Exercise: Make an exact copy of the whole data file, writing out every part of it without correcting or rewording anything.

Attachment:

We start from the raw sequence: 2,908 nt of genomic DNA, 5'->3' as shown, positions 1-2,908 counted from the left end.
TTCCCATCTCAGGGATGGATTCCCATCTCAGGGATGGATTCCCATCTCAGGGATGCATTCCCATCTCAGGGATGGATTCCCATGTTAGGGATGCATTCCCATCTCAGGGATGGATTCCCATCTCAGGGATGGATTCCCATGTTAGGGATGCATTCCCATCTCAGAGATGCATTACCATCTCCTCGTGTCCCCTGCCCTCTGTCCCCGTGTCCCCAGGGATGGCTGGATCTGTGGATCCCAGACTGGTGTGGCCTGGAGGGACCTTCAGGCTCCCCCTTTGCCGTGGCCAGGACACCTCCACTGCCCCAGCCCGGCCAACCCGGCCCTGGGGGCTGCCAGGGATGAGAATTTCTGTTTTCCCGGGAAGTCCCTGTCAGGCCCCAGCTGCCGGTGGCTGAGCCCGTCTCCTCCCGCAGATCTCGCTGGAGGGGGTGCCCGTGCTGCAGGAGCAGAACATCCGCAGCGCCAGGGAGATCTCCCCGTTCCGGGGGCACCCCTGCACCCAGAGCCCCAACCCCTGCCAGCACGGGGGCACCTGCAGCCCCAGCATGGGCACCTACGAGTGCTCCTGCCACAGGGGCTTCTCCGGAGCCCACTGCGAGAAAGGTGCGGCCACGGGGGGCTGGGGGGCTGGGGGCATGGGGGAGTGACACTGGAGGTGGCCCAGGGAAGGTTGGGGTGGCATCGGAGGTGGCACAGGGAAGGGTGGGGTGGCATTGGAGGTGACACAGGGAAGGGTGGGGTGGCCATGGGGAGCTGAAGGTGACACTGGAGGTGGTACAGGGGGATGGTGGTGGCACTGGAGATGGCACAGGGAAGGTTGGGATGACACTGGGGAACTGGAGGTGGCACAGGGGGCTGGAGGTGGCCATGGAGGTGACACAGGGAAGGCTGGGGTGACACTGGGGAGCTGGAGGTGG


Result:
We start from the raw sequence: 2,908 nt of genomic DNA, 5'->3' as shown, positions 1-2,908 counted from the left end.
TTCCCATCTCAGGGATGGATTCCCATCTCAGGGATGGATTCCCATCTCAGGGATGCATTCCCATCTCAGGGATGGATTCCCATGTTAGGGATGCATTCCCATCTCAGGGATGGATTCCCATCTCAGGGATGGATTCCCATGTTAGGGATGCATTCCCATCTCAGAGATGCATTACCATCTCCTCGTGTCCCCTGCCCTCTGTCCCCGTGTCCCCAGGGATGGCTGGATCTGTGGATCCCAGACTGGTGTGGCCTGGAGGGACCTTCAGGCTCCCCCTTTGCCGTGGCCAGGACACCTCCACTGCCCCAGCCCGGCCAACCCGGCCCTGGGGGCTGCCAGGGATGAGAATTTCTGTTTTCCCGGGAAGTCCCTGTCAGGCCCCAGCTGCCGGTGGCTGAGCCCGTCTCCTCCCGCAGATCTCGCTGGAGGGGGTGCCCGTGCTGCAGGAGCAGAACATCCGCAGCGCCAGGGAGATCTCCCCGTTCCGGGGGCACCCCTGCACCCAGAGCCCCAACCCCTGCCAGCACGGGGGCACCTGCAGCCCCAGCATGGGCACCTACGAGTGCTCCTGCCACAGGGGCTTCTCCGGAGCCCACTGCGAGAAAGGTGCGGCCACGGGGGGCTGGGGGGCTGGGGGCATGGGGGAGTGACACTGGAGGTGGCCCAGGGAAGGTTGGGGTGGCATCGGAGGTGGCACAGGGAAGGGTGGGGTGGCATTGGAGGTGACACAGGGAAGGGTGGGGTGGCCATGGGGAGCTGAAGGTGACACTGGAGGTGGTACAGGGGGATGGTGGTGGCACTGGAGATGGCACAGGGAAGGTTGGGATGACACTGGGGAACTGGAGGTGGCACAGGGGGCTGGAGGTGGCCATGGAGGTGACACAGGGAAGGCTGGGGTGACACTGGGGAGCTGGAGGTGG